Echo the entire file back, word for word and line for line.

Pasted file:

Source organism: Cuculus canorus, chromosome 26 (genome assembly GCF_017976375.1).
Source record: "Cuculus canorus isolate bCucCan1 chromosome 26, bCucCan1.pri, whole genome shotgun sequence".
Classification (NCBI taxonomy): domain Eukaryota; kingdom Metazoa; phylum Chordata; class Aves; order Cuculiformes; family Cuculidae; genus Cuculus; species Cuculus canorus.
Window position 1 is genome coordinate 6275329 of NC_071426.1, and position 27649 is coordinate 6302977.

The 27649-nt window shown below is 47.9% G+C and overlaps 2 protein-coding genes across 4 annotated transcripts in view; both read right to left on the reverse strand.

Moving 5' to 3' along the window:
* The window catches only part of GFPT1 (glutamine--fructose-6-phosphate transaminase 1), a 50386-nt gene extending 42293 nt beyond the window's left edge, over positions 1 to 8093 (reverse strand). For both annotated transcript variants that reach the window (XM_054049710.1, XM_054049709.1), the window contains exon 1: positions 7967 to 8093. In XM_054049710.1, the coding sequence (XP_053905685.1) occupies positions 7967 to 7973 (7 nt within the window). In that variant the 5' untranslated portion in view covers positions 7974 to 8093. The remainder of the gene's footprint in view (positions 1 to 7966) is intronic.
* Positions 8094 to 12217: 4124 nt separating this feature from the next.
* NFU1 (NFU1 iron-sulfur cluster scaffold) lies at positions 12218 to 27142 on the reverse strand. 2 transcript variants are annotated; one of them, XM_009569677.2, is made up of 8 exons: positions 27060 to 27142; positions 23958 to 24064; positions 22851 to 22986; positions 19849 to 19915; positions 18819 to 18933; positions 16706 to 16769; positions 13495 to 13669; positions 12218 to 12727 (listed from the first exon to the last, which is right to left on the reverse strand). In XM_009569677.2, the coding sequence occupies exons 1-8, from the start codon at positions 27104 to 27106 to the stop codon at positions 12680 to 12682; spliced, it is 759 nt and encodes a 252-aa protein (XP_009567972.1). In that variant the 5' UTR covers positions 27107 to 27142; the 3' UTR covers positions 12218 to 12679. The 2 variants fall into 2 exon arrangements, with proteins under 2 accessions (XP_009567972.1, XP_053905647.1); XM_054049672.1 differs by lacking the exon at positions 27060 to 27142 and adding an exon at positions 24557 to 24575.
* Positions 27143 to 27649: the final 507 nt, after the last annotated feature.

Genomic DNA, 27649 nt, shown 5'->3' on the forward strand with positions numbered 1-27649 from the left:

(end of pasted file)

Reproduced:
Source organism: Cuculus canorus, chromosome 26 (genome assembly GCF_017976375.1).
Source record: "Cuculus canorus isolate bCucCan1 chromosome 26, bCucCan1.pri, whole genome shotgun sequence".
Classification (NCBI taxonomy): domain Eukaryota; kingdom Metazoa; phylum Chordata; class Aves; order Cuculiformes; family Cuculidae; genus Cuculus; species Cuculus canorus.
Window position 1 is genome coordinate 6275329 of NC_071426.1, and position 27649 is coordinate 6302977.

The 27649-nt window shown below is 47.9% G+C and overlaps 2 protein-coding genes across 4 annotated transcripts in view; both read right to left on the reverse strand.

Moving 5' to 3' along the window:
* The window catches only part of GFPT1 (glutamine--fructose-6-phosphate transaminase 1), a 50386-nt gene extending 42293 nt beyond the window's left edge, over positions 1 to 8093 (reverse strand). For both annotated transcript variants that reach the window (XM_054049710.1, XM_054049709.1), the window contains exon 1: positions 7967 to 8093. In XM_054049710.1, the coding sequence (XP_053905685.1) occupies positions 7967 to 7973 (7 nt within the window). In that variant the 5' untranslated portion in view covers positions 7974 to 8093. The remainder of the gene's footprint in view (positions 1 to 7966) is intronic.
* Positions 8094 to 12217: 4124 nt separating this feature from the next.
* NFU1 (NFU1 iron-sulfur cluster scaffold) lies at positions 12218 to 27142 on the reverse strand. 2 transcript variants are annotated; one of them, XM_009569677.2, is made up of 8 exons: positions 27060 to 27142; positions 23958 to 24064; positions 22851 to 22986; positions 19849 to 19915; positions 18819 to 18933; positions 16706 to 16769; positions 13495 to 13669; positions 12218 to 12727 (listed from the first exon to the last, which is right to left on the reverse strand). In XM_009569677.2, the coding sequence occupies exons 1-8, from the start codon at positions 27104 to 27106 to the stop codon at positions 12680 to 12682; spliced, it is 759 nt and encodes a 252-aa protein (XP_009567972.1). In that variant the 5' UTR covers positions 27107 to 27142; the 3' UTR covers positions 12218 to 12679. The 2 variants fall into 2 exon arrangements, with proteins under 2 accessions (XP_009567972.1, XP_053905647.1); XM_054049672.1 differs by lacking the exon at positions 27060 to 27142 and adding an exon at positions 24557 to 24575.
* Positions 27143 to 27649: the final 507 nt, after the last annotated feature.

Genomic DNA, 27649 nt, shown 5'->3' on the forward strand with positions numbered 1-27649 from the left: